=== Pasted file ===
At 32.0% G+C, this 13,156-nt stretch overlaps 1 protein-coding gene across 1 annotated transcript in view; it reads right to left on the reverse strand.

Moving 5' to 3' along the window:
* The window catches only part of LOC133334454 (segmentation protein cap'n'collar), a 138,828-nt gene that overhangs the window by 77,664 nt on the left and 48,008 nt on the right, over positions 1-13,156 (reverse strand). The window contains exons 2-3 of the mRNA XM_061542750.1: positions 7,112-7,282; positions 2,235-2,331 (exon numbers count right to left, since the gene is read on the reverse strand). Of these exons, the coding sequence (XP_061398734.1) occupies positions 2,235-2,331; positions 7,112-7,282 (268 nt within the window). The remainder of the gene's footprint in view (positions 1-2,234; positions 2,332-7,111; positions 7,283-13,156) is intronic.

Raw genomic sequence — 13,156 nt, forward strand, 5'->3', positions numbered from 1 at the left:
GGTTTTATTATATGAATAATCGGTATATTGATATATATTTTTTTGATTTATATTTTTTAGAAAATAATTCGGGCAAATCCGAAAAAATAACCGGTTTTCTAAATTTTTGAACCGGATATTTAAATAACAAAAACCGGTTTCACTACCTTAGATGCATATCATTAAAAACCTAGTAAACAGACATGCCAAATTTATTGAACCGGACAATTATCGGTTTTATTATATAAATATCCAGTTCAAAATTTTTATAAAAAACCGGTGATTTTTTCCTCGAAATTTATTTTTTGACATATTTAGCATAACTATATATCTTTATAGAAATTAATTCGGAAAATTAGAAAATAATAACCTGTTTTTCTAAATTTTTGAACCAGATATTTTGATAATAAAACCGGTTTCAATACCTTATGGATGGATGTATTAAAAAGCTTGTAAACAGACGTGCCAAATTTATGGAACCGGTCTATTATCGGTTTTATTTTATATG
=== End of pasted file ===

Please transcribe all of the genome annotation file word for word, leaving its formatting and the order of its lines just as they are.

At 32.0% G+C, this 13,156-nt stretch overlaps 1 protein-coding gene across 1 annotated transcript in view; it reads right to left on the reverse strand.

Moving 5' to 3' along the window:
* The window catches only part of LOC133334454 (segmentation protein cap'n'collar), a 138,828-nt gene that overhangs the window by 77,664 nt on the left and 48,008 nt on the right, over positions 1-13,156 (reverse strand). The window contains exons 2-3 of the mRNA XM_061542750.1: positions 7,112-7,282; positions 2,235-2,331 (exon numbers count right to left, since the gene is read on the reverse strand). Of these exons, the coding sequence (XP_061398734.1) occupies positions 2,235-2,331; positions 7,112-7,282 (268 nt within the window). The remainder of the gene's footprint in view (positions 1-2,234; positions 2,332-7,111; positions 7,283-13,156) is intronic.

Raw genomic sequence — 13,156 nt, forward strand, 5'->3', positions numbered from 1 at the left:
GGTTTTATTATATGAATAATCGGTATATTGATATATATTTTTTTGATTTATATTTTTTAGAAAATAATTCGGGCAAATCCGAAAAAATAACCGGTTTTCTAAATTTTTGAACCGGATATTTAAATAACAAAAACCGGTTTCACTACCTTAGATGCATATCATTAAAAACCTAGTAAACAGACATGCCAAATTTATTGAACCGGACAATTATCGGTTTTATTATATAAATATCCAGTTCAAAATTTTTATAAAAAACCGGTGATTTTTTCCTCGAAATTTATTTTTTGACATATTTAGCATAACTATATATCTTTATAGAAATTAATTCGGAAAATTAGAAAATAATAACCTGTTTTTCTAAATTTTTGAACCAGATATTTTGATAATAAAACCGGTTTCAATACCTTATGGATGGATGTATTAAAAAGCTTGTAAACAGACGTGCCAAATTTATGGAACCGGTCTATTATCGGTTTTATTTTATATG